[C++-sig] Re: Interest in luabind

David Abrahams dave at boost-consulting.com
Mon Jun 23 23:28:03 CEST 2003


"Daniel Wallin" <dalwan01 at student.umu.se> writes:

>> "Daniel Wallin" <dalwan01 at student.umu.se> writes:
>>
>> >> > Instead of doing this we have general converters which is used
>> >> > to convert all user-defined types.
>> >> I have the same thing for most from_python conversions; the
>> >> registry is only used as a fallback in that case.
>> > Hm, doesn't the conversion of UDT's pass through the normal
>> > conversion system?
>>
>> See get_lvalue_from_python in
>> libs/python/src/converter/from_python.cpp.  First it calls
>> find_instance_impl, which will always find a pointer to the right
>> type inside a regular wrapped class if such a pointer is findable.
>> The only thing that gets used from the registration in that case is
>> a type_info object, which has been stored in the registration, as
>> opposed to being passed as a separate parameter, just to minimize
>> the amount of object code generated in extension modules which are
>> invoking the conversion.
>
> Ok. This is roughly what we do too; the pointer is stored in the lua
> object

The pointer to... what? The wrapped object?

> together with a pointer to the class_rep* associated with the
> pointee. The class_rep holds the inheritance tree, so we just
> compare type_info's and traverse the tree to perform the needed
> cast.

I think that problem is a little more complicated than you're making
it out to be, and that your method ends up being slower than it should
be in inheritance graphs of any size.  First of all, inheritance may
be a DAG and you have to prevent infinite loops if you're actually
going to support cross-casting.  Secondly Boost.Python caches cast
sequences so that given the most-derived type of an object, you only
have to search once for a conversion to any other type, and after that
you can do a simple address calculation.  See
libs/python/src/object/inheritance.cpp.  This probably should be
better commented; the algorithms were hard to figure out and I didn't
write down rationale for them :( On the other hand, maybe being fast
isn't important in this part of the code, and the cacheing should be
eliminated ;-)

>> That's for from-python conversions, of course.  For to-python
>> conversions, yes, we nearly always end up consulting the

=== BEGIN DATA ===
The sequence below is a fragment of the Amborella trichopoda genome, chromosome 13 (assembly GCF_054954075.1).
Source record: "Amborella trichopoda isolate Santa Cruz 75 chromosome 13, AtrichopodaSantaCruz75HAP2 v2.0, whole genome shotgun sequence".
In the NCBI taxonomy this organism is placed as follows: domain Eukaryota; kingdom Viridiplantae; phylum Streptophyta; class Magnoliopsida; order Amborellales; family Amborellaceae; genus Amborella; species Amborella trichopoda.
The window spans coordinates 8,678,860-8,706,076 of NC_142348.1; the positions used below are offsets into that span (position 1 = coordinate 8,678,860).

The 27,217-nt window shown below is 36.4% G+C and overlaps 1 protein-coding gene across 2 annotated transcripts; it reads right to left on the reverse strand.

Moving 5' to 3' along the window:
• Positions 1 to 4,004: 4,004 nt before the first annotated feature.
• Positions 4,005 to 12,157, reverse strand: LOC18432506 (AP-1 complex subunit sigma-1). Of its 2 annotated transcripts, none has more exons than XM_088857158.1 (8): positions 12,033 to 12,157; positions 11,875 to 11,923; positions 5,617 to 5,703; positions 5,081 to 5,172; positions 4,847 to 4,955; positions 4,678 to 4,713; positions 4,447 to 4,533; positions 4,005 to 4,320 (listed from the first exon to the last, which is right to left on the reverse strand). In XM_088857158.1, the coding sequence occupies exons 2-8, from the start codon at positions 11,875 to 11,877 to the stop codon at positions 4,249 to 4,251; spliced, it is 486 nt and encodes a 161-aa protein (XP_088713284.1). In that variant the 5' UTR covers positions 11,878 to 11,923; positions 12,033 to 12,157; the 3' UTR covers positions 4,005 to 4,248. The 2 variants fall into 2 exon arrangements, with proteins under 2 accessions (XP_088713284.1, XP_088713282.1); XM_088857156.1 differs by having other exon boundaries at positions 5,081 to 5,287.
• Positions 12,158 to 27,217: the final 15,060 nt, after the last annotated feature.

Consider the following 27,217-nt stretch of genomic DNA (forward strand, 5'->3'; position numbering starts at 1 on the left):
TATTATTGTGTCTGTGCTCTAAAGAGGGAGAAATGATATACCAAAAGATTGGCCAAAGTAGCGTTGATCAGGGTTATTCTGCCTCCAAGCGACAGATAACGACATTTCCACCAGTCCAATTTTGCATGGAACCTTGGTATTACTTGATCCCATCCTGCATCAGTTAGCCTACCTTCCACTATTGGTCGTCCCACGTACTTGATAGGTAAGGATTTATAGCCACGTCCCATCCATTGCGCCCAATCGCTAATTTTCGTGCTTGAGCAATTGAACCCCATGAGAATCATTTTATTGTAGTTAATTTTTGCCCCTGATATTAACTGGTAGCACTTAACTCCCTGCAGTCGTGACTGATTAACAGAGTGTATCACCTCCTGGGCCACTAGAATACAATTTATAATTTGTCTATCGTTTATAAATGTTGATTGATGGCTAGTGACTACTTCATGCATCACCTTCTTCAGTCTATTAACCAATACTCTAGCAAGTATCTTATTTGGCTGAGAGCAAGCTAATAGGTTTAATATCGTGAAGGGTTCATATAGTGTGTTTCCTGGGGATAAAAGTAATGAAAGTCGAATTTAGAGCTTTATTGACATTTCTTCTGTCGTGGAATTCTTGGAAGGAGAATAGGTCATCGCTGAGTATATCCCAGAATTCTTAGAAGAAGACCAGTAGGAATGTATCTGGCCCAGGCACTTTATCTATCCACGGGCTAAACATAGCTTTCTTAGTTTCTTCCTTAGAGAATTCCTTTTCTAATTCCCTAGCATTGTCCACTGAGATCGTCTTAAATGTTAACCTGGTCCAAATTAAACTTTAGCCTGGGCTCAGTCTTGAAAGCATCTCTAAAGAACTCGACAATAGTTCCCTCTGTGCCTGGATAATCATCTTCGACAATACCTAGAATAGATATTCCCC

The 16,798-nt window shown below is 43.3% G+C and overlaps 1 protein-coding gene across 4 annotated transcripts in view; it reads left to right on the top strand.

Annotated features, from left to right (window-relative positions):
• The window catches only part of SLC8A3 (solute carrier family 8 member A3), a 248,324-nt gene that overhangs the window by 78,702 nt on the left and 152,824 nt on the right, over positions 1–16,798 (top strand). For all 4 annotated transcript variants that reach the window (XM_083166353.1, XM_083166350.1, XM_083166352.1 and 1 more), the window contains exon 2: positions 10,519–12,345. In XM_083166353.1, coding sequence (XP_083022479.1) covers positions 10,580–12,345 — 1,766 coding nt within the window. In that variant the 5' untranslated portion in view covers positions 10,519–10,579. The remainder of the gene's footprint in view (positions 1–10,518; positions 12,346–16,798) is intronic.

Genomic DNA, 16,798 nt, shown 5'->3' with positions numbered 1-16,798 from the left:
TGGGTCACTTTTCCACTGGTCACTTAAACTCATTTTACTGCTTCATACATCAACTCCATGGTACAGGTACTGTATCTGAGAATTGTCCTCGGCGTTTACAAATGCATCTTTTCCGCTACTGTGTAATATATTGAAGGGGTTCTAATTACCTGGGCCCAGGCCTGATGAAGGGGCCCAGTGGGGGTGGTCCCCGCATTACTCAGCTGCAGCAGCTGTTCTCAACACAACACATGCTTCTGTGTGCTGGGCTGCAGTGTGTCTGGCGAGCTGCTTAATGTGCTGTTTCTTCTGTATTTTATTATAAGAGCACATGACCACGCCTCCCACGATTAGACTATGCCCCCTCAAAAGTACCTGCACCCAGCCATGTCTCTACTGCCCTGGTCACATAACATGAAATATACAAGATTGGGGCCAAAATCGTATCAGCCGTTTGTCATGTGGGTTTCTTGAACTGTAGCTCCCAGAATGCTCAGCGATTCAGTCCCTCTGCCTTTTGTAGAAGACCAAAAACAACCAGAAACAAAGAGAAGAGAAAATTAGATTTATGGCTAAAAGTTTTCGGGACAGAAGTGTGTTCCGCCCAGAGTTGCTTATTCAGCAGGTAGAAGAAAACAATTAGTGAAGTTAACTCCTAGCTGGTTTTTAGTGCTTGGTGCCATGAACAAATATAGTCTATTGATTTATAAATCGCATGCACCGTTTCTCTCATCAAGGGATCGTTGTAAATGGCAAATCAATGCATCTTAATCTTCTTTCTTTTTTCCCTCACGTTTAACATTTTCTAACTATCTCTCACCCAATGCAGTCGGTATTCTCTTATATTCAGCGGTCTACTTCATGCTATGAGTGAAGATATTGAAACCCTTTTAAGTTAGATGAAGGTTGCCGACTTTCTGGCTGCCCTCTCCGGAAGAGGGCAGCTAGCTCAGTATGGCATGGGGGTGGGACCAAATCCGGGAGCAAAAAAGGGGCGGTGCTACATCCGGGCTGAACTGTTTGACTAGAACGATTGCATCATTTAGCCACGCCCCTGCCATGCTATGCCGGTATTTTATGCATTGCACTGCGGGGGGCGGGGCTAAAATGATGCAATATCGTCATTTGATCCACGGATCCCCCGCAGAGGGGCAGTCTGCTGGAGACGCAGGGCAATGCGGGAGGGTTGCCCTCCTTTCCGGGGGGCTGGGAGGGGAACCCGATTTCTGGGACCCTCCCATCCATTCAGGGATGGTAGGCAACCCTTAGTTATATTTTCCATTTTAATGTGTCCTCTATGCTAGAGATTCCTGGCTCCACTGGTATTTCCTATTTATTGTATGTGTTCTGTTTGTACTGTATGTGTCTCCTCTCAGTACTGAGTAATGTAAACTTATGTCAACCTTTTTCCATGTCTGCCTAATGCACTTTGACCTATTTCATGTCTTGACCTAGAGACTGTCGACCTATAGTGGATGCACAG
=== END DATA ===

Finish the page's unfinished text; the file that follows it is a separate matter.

>> registration for the type.  But that's cheap, after all - there's
>> just a single method for converting any type to python so it just
>> pulls the function pointer out of the registration and invokes it.
>> Compared to the cost of constructing a Python object, an indirect
>> call gets lost in the noise.  The fact that there can only be one
>> way to do that also means that we can introduce some specializations
>> for conversion to python, which bypasses indirection for known types
>> such as int or std::string.  Note however that this bypassing
>> actually has a usability cost because the implicit conversion
>> mechanism actually consults the registration records directly, and
>> I'm not currently filling in the to-python registrations for these
>> types with specializations, so some implicit conversion sequences
>> don't work.  It may have been premature optimization to use
>> specializations here.
>
> Ok, how do you handle conversions of lvalues from c++ -> python? The
> to_python converter associated with a UDT does rvalue conversion and
> creates a new object, correct?

Yeah.  Implicit conversion of lvalues by itself with no ownership
management is dangerous so you have to tell Boost.Python to do it.
I'm sure you know this, though, since luabind supports "parameter
policies."  Bad name, though: a primary reason for these is to manage
return values (which are not parameters).  So I wonder what you're
really asking?

>> >> > To do this we need a map<..> lookup to find the appropriate
>> >> > converter and this really sucks.
>>
>> >> I can't understand why you'd need that, but maybe I'm missing
>> >> something.  The general mechanism in Boost.Python is that
>> >> instance_holder::holds(type_info) will give you the address of
>> >> the contained instance if it's there.
>>
>> > Right, we have a map<const type_info*, ..> when performing c++ ->
>> > lua conversions. You just need to do